June club night and barbecue at the field

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Meeting has been moved as the weather for tomorrow is not looking good at all. It will now be Wednesday week 19th June when forecast is much better.

As usual our examiners will be on hand to help with any of the tests for the BMFA achievement scheme. If you actually want to take a test please advise Bob beforehand so he can make sure that he has the appropriate forms.

Work Party at the field to clear weeds in the lane

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Thank you to the small squad that turned up to the work party today. Cleared an amazing amount in just a couple of hours. It was quite windy but we did not get rained on. Two of the work party are currently receiving cancer treatment, one has recently had major surgery on a wrist to fuse it because of pain and another is awaiting hip surgery.



Lane is at least a metre wider in places now.

The volunteers at work



Bob Ryan

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Congratulations to Bob on the following achievements in the BMFA Scheme

  • Chief Instructor Fixed Wing
  • Chief Examiner Fixed Wing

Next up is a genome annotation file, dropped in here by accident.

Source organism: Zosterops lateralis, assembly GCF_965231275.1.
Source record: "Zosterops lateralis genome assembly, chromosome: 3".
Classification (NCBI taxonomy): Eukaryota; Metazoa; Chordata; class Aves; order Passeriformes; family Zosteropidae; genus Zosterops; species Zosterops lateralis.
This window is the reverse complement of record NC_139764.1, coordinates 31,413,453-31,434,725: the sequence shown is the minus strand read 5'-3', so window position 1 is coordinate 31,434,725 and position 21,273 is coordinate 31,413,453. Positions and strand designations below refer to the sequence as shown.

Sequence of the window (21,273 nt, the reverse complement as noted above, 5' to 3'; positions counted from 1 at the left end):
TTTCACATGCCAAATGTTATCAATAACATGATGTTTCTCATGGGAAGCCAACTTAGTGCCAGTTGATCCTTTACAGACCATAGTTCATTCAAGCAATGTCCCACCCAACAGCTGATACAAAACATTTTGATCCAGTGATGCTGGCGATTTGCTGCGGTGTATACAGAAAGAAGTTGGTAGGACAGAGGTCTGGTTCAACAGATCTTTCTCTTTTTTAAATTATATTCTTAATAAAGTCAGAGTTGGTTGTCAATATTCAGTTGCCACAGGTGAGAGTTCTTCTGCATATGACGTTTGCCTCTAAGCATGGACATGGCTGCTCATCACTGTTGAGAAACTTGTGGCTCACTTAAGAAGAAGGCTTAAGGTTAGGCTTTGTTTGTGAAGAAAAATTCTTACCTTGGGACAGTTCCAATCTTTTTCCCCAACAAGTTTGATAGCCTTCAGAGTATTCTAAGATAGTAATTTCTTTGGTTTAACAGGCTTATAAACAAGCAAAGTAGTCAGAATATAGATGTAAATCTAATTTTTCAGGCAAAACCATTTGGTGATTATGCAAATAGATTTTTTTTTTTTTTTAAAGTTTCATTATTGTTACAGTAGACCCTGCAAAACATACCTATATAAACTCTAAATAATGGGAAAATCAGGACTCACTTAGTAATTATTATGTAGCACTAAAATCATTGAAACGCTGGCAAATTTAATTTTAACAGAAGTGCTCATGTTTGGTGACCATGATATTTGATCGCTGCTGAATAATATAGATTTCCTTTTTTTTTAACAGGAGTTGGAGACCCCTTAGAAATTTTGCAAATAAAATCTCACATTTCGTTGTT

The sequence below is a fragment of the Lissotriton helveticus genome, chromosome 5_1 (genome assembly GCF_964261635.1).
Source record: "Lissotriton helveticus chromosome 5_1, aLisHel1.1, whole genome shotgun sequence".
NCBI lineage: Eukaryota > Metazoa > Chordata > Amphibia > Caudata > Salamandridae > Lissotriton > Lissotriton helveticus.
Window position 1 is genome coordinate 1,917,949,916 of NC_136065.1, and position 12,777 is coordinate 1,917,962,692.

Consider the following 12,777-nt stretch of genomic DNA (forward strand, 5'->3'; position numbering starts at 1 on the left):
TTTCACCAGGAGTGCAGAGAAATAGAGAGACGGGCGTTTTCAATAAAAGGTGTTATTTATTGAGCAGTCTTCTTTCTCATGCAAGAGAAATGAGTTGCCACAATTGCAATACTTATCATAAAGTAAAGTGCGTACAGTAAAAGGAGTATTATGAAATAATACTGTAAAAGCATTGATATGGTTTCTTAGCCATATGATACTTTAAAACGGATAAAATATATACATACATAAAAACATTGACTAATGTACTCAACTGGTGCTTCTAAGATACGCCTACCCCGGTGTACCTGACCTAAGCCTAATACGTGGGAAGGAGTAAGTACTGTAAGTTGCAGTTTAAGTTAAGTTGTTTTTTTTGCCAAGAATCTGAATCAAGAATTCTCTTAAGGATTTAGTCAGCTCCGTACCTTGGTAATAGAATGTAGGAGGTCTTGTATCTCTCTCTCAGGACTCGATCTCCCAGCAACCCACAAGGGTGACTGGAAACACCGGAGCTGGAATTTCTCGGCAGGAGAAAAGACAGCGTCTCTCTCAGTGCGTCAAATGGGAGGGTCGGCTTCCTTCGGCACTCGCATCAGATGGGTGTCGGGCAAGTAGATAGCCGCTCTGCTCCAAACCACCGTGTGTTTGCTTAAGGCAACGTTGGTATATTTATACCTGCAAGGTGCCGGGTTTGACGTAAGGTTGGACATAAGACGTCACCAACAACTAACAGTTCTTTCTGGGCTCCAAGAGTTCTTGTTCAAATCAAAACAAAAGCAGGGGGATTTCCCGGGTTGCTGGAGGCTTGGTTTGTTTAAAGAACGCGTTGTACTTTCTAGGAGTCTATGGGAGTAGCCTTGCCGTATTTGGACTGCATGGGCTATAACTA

• Chief Instructor Helicopter                  
  • Chief Examiner Helicopter

In case you are not sure what a Chief examiners function is, I downloaded the following from the BMFA document “Guidance For Chief Examiners”

The job of a Chief Examiner is to “assess applicants for the post of Club Examiner and to promote and maintain the standards of the R/C Power Achievement Scheme by example and by visiting clubs who require their services”.

Latest revisions to ANO

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Important Notice to all BMFA Examiners, instructors and achievement scheme test candidates. Mandatory Questions Updated

Updated list of Mandatory Questions.

To take in to account recent changes to the regulations that affect the flying of model aircraft the list of Mandatory questions has been updated to reflect the changes.